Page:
FORT HOOD, Texas — The Directorate of Public Works hosted the Old Georgetown Road Bridge ribbon cutting ceremony March 22.

The completed construction of this bridge will improve Soldier and unit safety while training on the west side of post and provide an all-weather safe route for civilian traffic traveling to and from North Fort Hood.

“This bridge is going to save lives,” Brian Dosa, Fort Hood director of Public Works said. “It was a very unsafe situation for our Soldiers, units out training and frankly, for anyone who was in a vehicle that was trying to drive across Fort Hood.”

The 450-foot bridge replaced an old condemned bridge and a low-water crossing.

“We are very excited that we have replaced and corrected that unsafe deficiency with the bridge,” Dosa added.

The $9.7 million highway bridge was recently completed at “Jackson’s Crossing” where Georgetown Road crosses the Cowhouse Creek. Cowhouse Creek is the largest water conveyance on Fort Hood.

“This bridge goes a long way with reducing major hydrology hazards and brings peace of mind,” III Corps and Fort Hood Deputy Commander Maj. Gen. JT Thomson said. “But even with this bridge, we must be aware of flash-flooding and the hazards we have in training areas with other numerous creeks and low water crossings.”

The Directorate of Public Works at Fort Hood partnered with the United States Army Corps of Engineers, Fort Worth Division, to complete the 14-month long project.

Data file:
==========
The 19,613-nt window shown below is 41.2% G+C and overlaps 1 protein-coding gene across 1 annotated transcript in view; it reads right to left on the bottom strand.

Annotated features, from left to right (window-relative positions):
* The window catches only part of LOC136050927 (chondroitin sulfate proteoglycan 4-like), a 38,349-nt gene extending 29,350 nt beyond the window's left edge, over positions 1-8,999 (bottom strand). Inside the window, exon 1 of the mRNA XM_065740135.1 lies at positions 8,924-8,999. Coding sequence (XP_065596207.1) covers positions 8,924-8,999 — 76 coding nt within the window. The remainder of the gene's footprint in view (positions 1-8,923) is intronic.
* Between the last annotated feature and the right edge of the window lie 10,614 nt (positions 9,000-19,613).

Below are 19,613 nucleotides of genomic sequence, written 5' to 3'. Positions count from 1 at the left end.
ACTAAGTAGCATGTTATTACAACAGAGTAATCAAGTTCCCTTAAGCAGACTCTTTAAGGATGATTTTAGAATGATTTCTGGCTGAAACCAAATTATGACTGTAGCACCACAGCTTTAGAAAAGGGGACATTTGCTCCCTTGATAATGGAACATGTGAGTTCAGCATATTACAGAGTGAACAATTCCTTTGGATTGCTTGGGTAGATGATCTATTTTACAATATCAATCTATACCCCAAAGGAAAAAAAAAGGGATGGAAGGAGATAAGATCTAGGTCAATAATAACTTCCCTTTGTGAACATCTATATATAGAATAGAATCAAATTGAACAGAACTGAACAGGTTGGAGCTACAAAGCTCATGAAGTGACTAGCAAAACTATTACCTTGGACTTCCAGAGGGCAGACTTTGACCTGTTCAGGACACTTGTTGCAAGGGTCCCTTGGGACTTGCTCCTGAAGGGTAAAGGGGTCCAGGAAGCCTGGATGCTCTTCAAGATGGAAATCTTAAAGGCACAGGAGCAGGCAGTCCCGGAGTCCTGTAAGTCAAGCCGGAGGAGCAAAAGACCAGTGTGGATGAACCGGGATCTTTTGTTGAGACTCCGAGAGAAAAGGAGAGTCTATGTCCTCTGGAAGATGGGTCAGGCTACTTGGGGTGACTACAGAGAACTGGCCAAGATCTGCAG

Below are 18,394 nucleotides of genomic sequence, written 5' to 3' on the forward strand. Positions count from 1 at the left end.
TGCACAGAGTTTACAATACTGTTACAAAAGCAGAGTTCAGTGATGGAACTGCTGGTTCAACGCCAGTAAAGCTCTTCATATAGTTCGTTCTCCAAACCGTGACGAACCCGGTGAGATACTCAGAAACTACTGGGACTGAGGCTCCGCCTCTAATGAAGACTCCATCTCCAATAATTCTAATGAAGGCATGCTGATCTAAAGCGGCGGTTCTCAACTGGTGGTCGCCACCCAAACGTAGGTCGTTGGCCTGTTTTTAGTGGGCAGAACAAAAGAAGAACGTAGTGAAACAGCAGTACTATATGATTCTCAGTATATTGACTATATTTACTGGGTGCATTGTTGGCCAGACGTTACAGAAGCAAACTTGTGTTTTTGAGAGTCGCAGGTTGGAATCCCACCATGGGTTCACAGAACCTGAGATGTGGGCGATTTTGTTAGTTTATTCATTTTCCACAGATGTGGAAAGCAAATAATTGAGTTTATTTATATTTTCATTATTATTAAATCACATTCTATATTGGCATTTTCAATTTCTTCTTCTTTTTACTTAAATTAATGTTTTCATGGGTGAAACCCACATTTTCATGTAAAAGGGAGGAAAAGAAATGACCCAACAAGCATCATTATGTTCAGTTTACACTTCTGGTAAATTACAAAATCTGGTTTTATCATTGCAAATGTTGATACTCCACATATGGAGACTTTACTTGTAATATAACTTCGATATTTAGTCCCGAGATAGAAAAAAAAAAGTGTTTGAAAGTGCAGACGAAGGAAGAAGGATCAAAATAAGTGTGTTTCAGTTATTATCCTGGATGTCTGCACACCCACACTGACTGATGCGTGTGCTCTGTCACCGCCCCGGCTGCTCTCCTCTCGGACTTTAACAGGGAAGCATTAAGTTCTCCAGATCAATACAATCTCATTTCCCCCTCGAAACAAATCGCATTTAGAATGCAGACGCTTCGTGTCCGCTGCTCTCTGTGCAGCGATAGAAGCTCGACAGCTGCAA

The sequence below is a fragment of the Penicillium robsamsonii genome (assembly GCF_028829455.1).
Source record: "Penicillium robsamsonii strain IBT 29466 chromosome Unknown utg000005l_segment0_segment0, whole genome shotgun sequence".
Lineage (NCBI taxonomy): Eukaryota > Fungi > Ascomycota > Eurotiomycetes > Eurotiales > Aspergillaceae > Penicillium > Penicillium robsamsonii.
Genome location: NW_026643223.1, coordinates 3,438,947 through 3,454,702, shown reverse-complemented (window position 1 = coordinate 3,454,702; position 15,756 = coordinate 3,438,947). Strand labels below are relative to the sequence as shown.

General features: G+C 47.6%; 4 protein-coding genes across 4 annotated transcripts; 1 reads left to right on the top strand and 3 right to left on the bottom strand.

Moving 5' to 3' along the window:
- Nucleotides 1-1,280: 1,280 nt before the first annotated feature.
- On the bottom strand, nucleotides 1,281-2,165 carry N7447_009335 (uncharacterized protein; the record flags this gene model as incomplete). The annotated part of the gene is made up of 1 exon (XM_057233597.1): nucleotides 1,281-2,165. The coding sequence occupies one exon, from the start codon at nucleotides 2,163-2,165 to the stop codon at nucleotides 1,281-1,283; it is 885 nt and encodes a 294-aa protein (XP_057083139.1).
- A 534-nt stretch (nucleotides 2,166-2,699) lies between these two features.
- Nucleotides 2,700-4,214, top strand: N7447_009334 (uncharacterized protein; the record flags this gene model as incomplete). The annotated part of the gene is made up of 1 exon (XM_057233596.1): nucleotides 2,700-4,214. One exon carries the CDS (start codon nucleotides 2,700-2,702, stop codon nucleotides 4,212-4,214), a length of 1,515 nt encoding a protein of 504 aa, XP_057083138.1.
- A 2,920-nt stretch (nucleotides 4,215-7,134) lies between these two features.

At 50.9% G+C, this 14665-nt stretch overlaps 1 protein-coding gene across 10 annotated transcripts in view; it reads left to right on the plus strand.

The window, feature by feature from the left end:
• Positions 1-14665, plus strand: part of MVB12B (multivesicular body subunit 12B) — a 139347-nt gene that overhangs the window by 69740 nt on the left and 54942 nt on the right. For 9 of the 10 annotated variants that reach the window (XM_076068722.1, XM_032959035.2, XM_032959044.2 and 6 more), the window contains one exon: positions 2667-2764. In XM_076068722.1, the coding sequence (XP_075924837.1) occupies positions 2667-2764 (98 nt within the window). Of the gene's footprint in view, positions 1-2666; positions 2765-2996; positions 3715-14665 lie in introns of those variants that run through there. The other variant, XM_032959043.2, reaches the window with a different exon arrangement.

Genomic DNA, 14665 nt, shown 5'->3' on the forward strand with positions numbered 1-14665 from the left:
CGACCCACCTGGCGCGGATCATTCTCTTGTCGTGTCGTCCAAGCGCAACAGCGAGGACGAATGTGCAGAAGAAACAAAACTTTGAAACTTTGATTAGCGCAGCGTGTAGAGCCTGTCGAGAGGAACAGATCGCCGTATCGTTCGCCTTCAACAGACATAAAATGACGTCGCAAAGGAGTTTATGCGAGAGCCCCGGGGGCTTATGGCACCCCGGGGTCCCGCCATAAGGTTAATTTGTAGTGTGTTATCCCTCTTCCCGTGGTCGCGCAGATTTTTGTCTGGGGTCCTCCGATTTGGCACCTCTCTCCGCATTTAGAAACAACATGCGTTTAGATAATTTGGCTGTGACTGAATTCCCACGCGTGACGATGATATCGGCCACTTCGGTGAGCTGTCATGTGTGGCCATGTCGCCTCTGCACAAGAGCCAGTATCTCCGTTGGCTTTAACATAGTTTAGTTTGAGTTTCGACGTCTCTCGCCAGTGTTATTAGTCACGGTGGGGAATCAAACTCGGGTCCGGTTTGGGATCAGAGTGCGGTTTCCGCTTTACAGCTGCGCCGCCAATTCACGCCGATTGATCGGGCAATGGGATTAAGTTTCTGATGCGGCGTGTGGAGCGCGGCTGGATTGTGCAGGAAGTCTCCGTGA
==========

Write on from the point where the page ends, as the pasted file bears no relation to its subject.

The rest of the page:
“The bridge was built to be able to handle a 100-ton vehicle; an Abrams tank is 70 tons,” Dosa said. “We can handle everything that the Army has across this bridge.”

Dosa said the next project will be the Turkey Run low water crossing.

Other measures have been taken across the installation, in the meantime, to improve safety at low water crossings. Six United States geologic stream gauges have been installed across the installation. One of them is at the Old Georgetown Bridge.

“The information from the stream gauges is sent to a satellite and allows for better prediction of water flow and floods,” Dosa said. “Like the Amber-Alert, this technology enables us to be able to send out a message to inform locals of flooding at specific creeks and low water crossings.”

According to Dosa, the bridge is designed to handle certain types of storms like the 25-year flood.

“As engineers, it’s our responsibly to uphold the life, health and safety of the citizens of Fort Hood, Soldiers and Families of Fort hood,” Dosa said.